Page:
Biopsy Left Nasal Mass

nkt-he10x
H&E 10x
nkt-he40x
H&E 40x
nkt-cd3
CD3
nkt-cd5
CD5
nkt-cd56
CD56
nkt-perforin
Perforin
nkt-67
KI-67
nkt-eber.jpg
EBER

Diagnosis

The biopsy shows nasal mucosa with a dense submucosal lymphoid infiltrate and large areas of necrosis. The lymphocytes are somewhat pleomorphic, medium to large in size with irregular nuclear contours, vesicular chromatin and inconspicuous nucleoli. There are scattered mitoses and apoptotic cells.

By immunohistochemistry, CD3 highlights the lymphoma cells, which comprise the majority of the lymphoid infiltrate. The lymphoma cells co-express CD56 and CD7 (dim) and are negative for CD2 and CD5. The lymphoma cells also express cytotoxic markers perforin and granzyme (major subset). CD20 highlights only rare small clusters of B-cells. The lymphoma cells are also positive for EBER (Epstein-Barr Virus encoded RNA) in situ hybridization.  The Ki67 (MIB1) proliferation index is 60% with focal areas exhibiting up to 80%.

Taken together, the morphologic and immunophenotypic findings are consistent with an extranodal NK/T cell lymphoma, nasal type.

Discussion

Extranodal NK/T cell lymphoma, nasal type is an aggressive lymphoma that is more prevalent in Asian and South American populations. It occurs most often in adults and is more common in men than women. It is generally located in the upper aerodigstive tract, with the nasal cavity being the prototypical site. Patients tend to present in a manner similar to the patient described in this case, with rhinorrhea, pain, nasal obstruction and epistaxis due to a mass lesion. 1 The term “lethal midline granuloma” was once used to describe this entity because patients can present with locally destructive mid-facial necrotizing lesions. The early non-specific symptoms can pose a diagnostic challenge, and often result in treatment delays, which makes the aggressive disease more lethal. 2

The entity is described as NK/T cell lymphoma because although most cases are of NK-cell origin, some cases are comprised of cytotoxic T-cells. Natural killer (NK) cells are non-T and non-B lymphocytes that are part of the innate immune system. They respond immediately to antigenic challenge and are able to directly kill virally infected cells without the help of antigen presenting cells. They also secrete cytokines to increase the innate immune response. NK cells are classically positive for cytoplasmic CD3 and CD56, as well as cytotoxic molecules granzyme and perforin. Of note, NK-cells lack recombination activating gene enzymes and therefore have no clonal molecular marker for gene rearrangement such as the T-cell receptor or Immunoglobulin heavy chain.  3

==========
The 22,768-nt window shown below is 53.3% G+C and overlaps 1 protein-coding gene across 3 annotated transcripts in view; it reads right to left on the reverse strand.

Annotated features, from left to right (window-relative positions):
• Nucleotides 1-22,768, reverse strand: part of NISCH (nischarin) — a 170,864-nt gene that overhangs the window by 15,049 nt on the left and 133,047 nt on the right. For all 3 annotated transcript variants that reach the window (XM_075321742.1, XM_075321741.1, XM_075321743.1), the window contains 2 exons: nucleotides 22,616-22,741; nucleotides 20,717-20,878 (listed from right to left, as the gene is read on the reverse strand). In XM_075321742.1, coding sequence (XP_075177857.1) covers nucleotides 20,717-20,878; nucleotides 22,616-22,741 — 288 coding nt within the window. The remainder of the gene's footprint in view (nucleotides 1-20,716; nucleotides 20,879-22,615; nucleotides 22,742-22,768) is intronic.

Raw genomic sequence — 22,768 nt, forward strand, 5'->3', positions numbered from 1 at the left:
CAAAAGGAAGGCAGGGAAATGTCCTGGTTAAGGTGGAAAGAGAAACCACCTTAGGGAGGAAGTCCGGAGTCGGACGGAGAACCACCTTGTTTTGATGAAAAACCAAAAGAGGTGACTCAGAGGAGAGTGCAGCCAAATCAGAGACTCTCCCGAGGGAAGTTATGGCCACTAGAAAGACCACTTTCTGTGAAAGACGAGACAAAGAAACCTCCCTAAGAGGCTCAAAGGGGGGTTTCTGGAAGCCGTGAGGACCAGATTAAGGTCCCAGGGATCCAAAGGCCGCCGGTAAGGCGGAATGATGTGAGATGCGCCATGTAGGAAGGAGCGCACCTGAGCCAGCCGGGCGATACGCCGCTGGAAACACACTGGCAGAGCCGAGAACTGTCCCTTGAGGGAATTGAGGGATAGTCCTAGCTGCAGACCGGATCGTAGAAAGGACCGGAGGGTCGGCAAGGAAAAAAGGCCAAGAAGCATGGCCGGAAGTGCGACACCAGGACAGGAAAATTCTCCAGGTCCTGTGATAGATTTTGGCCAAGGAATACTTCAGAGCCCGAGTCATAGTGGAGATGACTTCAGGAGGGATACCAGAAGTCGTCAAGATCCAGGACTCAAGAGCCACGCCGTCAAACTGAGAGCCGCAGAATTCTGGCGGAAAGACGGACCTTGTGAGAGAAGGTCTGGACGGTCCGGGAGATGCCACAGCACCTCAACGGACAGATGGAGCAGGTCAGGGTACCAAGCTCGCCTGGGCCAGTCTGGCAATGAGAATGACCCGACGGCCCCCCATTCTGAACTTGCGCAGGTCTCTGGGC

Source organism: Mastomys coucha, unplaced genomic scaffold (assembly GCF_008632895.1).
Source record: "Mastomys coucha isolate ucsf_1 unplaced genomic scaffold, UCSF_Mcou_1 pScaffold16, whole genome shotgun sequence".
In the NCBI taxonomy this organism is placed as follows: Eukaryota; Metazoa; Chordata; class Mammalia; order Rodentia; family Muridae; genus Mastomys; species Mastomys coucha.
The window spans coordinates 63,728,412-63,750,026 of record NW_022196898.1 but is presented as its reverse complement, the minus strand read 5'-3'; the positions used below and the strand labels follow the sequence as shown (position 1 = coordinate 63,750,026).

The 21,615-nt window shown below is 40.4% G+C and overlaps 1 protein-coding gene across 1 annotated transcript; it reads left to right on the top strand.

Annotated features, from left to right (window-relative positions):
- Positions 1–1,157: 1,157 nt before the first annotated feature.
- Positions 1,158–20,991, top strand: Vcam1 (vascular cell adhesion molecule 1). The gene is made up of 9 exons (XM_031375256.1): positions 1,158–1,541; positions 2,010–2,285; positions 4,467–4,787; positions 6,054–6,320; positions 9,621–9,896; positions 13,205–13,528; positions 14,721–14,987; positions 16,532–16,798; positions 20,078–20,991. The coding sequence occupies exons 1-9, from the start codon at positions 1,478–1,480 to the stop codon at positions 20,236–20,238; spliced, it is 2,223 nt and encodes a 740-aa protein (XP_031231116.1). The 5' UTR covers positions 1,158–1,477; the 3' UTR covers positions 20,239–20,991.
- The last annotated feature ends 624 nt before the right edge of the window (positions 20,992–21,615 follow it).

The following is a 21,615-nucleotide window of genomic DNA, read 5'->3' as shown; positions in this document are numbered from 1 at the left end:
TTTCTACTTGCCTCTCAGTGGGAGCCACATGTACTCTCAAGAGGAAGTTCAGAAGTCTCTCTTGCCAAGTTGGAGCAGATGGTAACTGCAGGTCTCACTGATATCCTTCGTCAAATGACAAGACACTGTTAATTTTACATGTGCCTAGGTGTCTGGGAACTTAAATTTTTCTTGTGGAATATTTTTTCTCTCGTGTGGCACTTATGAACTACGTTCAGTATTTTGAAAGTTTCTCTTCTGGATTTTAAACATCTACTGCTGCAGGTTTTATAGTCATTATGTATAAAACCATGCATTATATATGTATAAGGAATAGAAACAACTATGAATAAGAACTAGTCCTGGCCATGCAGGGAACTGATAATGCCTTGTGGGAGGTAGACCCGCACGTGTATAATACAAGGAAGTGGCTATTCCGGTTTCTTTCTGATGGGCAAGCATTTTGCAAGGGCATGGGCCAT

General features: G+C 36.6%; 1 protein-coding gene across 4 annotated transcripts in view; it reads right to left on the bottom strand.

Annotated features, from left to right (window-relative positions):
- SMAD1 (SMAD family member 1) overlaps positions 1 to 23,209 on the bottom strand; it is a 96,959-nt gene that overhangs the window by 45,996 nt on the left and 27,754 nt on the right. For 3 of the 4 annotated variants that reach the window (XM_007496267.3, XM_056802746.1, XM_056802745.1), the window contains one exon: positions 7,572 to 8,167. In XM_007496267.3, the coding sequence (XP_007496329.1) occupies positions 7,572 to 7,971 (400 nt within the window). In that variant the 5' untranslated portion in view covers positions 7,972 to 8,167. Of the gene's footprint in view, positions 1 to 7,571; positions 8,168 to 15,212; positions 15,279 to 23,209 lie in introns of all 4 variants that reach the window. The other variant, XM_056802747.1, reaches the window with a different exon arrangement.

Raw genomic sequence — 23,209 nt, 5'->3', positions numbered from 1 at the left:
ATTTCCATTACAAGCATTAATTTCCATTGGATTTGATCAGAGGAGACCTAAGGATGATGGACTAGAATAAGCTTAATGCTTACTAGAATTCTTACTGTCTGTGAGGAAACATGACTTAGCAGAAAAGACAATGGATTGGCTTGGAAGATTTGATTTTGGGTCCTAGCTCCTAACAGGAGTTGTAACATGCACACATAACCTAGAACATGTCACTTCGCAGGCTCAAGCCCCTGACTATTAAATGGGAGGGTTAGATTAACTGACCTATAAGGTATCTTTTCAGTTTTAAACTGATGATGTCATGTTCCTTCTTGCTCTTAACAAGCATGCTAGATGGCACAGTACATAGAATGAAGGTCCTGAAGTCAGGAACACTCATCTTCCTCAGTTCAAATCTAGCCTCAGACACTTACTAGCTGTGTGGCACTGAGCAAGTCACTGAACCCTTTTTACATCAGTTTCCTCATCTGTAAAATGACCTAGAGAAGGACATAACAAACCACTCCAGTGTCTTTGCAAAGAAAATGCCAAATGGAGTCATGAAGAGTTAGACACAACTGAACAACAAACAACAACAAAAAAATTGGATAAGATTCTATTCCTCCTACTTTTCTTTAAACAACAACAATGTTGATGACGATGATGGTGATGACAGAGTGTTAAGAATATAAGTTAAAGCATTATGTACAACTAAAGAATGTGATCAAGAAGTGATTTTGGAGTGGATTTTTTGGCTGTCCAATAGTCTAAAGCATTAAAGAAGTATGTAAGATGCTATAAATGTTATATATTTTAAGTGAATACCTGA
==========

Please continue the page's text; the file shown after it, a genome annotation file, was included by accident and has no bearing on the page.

Microscopically, the involved sites generally have widespread mucosal destruction. There is an angioentric and angiodestructive growth pattern that results in extensive necrosis. Another important diagnostic consideration is the very strong association with EBV. EBV is present in a clonal episomal form. This means that the infection occurs prior to and likely plays a pathogenic role in the development of NK/T cell lymphomas. 3

Following diagnosis, staging and management of the disease involves quantification of circulating EBV DNA. This can be used as a laboratory marker for disease status and progression or remission of disease. PET/CT is performed for accurate staging and patients are most commonly treated with a combination of radiotherapy and the SMILE regimen, which includes dexamethasone, methotrexate, ifosfamide, L-asparaginase and etoposide. NK/T cell lymphomas are aggressive and patients tend to have a short survival and poor overall response to therapy. 3

A recent study by Kwong, et al. showed the potential use of PD1 (programmed death ligand 1) blockade drug pembrolizumab in the treatment of relapsed or refractory NK/T-cell lymphoma. As mentioned above, the lymphocytes in this entity are invariably infected with EBV. PD1 is known to be up regulated in cells infected with EBV. In the study, seven patients who had failed treatment with the SMILE regimen were treated with pembrolizumab. After a medium follow-up of 5 months, 5 patients remained in complete remission and all patients had objective responses to treatment. 4 This shows promise as a potential new treatment for patients with this uncommon, but deadly disease.

 

References

  1. Swerdlow SH, Campo E, Harris NL, et al. WHO Classification of Tumours of Haematopoetic and Lymphoid Tissues (Revised 4th edition). IARC: Lyon 2017.
  2. Mallya V, Singh A, Pahwa M. Lethal midline granuloma. Indian Dermatology Online Journal. 2013;4(1):37-39. doi:10.4103/2229-5178.105469.
  3. Tse, E, Kwong, Yok-Lam. The diagnosis and management of NK/T-cell lymphomas. Journal of Hematology and Oncology. 2017:10:85. Doi: 10.1186/s13045-017-0452-9.